Though many thought that the gaps in supply that cropped up in 2020 were a product of COVID-19’s initial shock to the global system, it’s now clear that there was — is — more to the story. Three years later, supply chain disruptions, rationing, and empty shelves continue to touch the industry. Pharma manufacturers are still struggling to meet the demand for lifesaving medication, and a significant portion (37%) of know shortages are related to supply or manufacturing issues.
Manufacturers are well aware of the current situation and the impact the current environment is having on their businesses. A recent Parsec survey on the state of the manufacturing industry revealed that more than one-third (36%) of leaders find supply chain issues “extremely” challenging to overcome, and more than half (53%) of all manufacturers surveyed said they are not fully prepared to confront the supply chain issues the industry faces.
With shortages nearing an all-time high and supply chain issues unlikely to abate any time soon, many pharma leaders have taken steps toward digitalization in an effort to mitigate the effect of disruptions and visibility gaps on their objectives. However, pharma manufacturers will need to change their approach to remediation if they want to prevent these challenges from rolling over into the new year. For most, that will mean taking the next step in their journeys toward digitalized operations.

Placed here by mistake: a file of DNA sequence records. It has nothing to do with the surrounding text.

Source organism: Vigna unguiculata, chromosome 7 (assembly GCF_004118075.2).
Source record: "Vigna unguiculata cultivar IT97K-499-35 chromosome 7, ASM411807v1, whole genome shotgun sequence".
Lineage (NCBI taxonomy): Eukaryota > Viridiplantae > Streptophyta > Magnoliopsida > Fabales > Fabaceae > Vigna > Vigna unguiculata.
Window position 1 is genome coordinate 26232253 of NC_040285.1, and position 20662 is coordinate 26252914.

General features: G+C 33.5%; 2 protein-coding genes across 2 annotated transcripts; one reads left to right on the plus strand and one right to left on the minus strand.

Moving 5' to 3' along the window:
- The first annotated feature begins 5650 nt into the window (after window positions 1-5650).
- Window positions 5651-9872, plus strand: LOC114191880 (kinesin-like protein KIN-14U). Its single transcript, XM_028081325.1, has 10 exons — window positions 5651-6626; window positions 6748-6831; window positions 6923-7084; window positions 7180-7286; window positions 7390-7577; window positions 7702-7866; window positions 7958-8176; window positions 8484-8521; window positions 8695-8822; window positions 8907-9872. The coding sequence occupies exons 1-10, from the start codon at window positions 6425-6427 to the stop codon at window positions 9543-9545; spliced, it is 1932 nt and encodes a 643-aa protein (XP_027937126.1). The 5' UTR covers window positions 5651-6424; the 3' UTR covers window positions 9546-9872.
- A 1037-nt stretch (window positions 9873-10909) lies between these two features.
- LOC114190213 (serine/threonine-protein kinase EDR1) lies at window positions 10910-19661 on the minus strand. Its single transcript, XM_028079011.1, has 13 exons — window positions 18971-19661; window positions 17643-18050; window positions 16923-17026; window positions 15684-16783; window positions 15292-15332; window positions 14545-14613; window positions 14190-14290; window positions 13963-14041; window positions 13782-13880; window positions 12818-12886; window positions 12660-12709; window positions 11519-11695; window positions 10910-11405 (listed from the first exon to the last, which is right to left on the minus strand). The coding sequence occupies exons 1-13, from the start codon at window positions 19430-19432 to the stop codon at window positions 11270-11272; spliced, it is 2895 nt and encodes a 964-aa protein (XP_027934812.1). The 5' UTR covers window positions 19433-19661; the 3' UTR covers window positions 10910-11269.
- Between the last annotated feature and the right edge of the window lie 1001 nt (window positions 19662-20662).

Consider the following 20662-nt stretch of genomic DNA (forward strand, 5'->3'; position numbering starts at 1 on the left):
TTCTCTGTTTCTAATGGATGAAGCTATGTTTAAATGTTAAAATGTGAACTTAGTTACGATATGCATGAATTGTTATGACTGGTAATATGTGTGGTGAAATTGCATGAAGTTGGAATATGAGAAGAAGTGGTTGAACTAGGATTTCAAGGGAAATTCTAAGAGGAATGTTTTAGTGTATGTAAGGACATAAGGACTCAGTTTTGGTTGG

Tools of the trade
Pharma manufacturing’s digitalization journey only began in earnest within the last 10 years, with the bulk of the progress occurring in the latter half of that period. Though businesses have invested significant sums in digital tools, the industry as a whole remains relatively immature compared to other sectors. The Parsec survey noted above found that nearly a third (31%) of manufacturers still collect and report data via non-digital methods, and 66% say they are not capable of leveraging artificial intelligence (AI) and machine learning (ML) within their operations.
The advancements in industrial Internet of Things (IIoT) devices, AI, ML and digital supply chains we’ve seen over the past five years have the power to kickstart businesses’ efforts to mature their programs. In short, the tools are available, and manufacturers are gearing up to make new tech central to their operations. More than half (54%) of leaders say they plan to increase spending on new tech by up to 10% in 2024. This is a fantastic step on the road to a more mature pharma manufacturing industry, but it cannot be the first one.